Don’t end up eating your camp steak with a plastic knife (this writer can personally attest to it). All you need are the basic utensils, something that pulls double duty as a bowl and a plate and a cup. Getting dual functionality from essential items is a major part of camping and making the most of your space.
Biolite HeadLamp 330
Don’t resign to using your phone light inside the tent. The vast majority of headlamps worth their salt are USB-rechargeable and have long running times.
Rumpl Origional Puffy Blanket Coast Retro Rays
As you already know, we’re big fans of the Rumpl blankets. The beauty of a quality camping blanket is that it’s a cozy wrap around the fire, extra warmth inside the tent and your new favorite summer picnic blanket.
Columbia Men’s Delta Ridge Down Jacket
Most campers spend the majority of their time in a well-insulated jacket. The good news is a fine synthetic fill outer layer can be had at a very reasonable price.
Marmot PreCip Eco Print Jacket
We’ve written about our favorite rain jackets in the past, but as you can imagine having one handy during camping season is crucial. Is it going to rain? Probably. Do you want to be caught without a protective outer shell? Definitely not. GORE-TEX is the industry standard, but other DWR-layered shells will do just fine.
Worn T3 Hike Mountain Child
If you ever want to understand the importance of quality socks, try drying out your only good pair for 20 minutes on a cold evening. First off, bring at least 1.5x what you think you’ll need for your excursion. Second, make sure they’re made from responsibly-sourced Merino wool or a good wool blend like this one from the Worn brand.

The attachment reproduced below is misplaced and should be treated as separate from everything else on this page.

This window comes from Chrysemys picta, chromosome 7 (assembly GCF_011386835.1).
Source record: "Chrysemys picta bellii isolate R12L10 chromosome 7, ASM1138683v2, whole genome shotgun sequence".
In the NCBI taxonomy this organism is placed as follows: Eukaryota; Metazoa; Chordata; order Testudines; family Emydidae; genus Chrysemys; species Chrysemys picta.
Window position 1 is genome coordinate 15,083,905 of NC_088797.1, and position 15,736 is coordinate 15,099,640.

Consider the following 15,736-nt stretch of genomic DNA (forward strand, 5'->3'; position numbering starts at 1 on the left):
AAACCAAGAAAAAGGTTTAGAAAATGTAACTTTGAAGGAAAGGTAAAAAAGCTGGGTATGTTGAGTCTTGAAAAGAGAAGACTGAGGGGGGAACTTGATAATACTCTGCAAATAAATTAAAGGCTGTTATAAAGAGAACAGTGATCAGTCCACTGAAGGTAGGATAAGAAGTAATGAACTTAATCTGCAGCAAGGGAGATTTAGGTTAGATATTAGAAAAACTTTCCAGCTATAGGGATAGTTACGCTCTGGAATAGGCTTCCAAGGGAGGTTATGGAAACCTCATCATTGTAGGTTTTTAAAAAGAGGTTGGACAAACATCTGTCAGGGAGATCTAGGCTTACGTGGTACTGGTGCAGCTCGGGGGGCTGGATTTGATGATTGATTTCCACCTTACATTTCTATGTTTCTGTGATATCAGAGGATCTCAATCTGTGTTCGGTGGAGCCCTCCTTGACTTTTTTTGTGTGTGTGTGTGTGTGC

LifeStraw Peak Series Collapsible Squeeze Bottle Water Filter System
If you’re camping near a good water source – potable or not – there is no longer a need to lug multiple plastic gallons of water. A simple squeeze bottle with a durable membrane filter is an easy way to have safe drinking water for all your spring camping needs.
You can almost guarantee you’ll be dealing with damp wood as we transition into the spring season. Don’t get left out in the cold without a little help starting a fire. All weather matches are helpful in almost any condition, and fuel cubes will help you sustain and start your fire during inclement weather.
Reliance Products Luggable Loo Portable 5 Gallon Toilet
If you don’t have access to an established bathroom, don’t forget about this. A bucket toilet, waste gel and a set of plastic garbage bags is about as efficient of a bathroom setup as you can get. It takes seconds to set up and one more thing off the list.